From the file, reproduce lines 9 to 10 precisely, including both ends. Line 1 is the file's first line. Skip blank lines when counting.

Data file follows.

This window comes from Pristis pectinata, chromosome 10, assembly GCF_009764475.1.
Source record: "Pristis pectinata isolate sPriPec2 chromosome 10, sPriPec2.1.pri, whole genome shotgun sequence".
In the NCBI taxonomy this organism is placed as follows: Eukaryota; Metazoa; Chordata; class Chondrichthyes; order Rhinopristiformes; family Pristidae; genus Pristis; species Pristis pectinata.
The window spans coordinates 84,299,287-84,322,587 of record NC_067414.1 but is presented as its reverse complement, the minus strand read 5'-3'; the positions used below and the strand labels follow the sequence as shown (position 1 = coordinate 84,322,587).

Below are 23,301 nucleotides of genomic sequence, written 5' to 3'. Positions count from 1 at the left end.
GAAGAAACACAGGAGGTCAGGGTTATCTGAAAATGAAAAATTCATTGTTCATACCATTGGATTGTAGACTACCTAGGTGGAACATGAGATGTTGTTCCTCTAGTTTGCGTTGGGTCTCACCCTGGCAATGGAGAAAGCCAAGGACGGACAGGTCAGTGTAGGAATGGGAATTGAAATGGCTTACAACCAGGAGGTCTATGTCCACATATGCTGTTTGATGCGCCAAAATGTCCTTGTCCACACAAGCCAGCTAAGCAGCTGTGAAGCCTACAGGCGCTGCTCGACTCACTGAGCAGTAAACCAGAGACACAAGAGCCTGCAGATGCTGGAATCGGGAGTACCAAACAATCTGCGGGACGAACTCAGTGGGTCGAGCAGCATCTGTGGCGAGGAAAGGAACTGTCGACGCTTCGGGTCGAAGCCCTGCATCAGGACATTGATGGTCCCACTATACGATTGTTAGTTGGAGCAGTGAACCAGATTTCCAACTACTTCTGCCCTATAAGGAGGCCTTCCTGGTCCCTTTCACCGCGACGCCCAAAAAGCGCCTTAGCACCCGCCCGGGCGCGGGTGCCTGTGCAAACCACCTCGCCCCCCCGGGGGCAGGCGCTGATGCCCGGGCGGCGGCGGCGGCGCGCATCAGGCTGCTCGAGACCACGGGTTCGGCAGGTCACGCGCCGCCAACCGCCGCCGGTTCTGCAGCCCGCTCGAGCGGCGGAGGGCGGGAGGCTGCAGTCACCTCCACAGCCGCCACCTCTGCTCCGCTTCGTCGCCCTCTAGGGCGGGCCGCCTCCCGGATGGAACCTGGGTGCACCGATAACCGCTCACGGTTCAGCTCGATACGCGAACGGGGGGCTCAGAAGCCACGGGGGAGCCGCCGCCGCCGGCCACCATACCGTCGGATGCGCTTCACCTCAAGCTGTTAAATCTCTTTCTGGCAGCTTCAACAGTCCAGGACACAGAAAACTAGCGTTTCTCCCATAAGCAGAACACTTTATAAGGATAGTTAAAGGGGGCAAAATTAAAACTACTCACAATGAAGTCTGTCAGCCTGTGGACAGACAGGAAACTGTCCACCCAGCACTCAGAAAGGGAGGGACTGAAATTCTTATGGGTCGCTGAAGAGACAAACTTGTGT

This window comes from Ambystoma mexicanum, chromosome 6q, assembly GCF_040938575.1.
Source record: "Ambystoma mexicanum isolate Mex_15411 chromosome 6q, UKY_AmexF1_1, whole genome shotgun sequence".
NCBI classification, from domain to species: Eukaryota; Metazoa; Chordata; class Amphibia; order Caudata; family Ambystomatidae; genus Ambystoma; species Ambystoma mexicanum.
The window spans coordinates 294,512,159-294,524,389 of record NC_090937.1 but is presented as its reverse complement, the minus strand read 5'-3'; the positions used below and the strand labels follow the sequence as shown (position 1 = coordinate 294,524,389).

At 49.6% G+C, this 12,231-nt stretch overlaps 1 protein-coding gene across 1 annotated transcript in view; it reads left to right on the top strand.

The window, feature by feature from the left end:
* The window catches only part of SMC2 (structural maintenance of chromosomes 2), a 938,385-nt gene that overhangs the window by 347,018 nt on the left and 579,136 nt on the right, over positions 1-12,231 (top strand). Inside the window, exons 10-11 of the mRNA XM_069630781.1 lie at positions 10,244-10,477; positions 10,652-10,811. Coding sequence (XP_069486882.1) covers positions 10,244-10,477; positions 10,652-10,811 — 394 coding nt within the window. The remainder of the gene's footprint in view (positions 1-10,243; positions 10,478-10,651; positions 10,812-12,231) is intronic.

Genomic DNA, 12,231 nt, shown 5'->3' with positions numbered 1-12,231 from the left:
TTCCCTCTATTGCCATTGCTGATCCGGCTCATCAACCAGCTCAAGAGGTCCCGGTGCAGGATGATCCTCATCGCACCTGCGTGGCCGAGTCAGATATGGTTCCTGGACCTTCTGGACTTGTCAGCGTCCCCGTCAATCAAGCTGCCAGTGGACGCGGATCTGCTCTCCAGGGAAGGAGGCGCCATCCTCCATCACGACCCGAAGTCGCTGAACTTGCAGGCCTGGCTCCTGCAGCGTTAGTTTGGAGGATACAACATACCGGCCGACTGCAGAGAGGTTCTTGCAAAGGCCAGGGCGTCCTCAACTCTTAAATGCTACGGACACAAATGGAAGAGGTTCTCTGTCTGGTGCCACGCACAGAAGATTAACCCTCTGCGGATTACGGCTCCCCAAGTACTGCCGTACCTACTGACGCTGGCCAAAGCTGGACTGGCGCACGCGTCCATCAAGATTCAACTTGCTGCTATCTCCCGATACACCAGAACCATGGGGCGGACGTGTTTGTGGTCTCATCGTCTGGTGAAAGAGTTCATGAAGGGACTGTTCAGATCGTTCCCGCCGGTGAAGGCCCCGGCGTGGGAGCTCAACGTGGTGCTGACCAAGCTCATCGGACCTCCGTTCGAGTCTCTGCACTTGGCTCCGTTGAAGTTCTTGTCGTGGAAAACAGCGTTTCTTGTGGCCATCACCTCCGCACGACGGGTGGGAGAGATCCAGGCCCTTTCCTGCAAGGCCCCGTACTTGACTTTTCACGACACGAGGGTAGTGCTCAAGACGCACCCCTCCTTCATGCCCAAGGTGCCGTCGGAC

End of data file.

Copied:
NCBI classification, from domain to species: Eukaryota; Metazoa; Chordata; class Amphibia; order Caudata; family Ambystomatidae; genus Ambystoma; species Ambystoma mexicanum.
The window spans coordinates 294,512,159-294,524,389 of record NC_090937.1 but is presented as its reverse complement, the minus strand read 5'-3'; the positions used below and the strand labels follow the sequence as shown (position 1 = coordinate 294,524,389).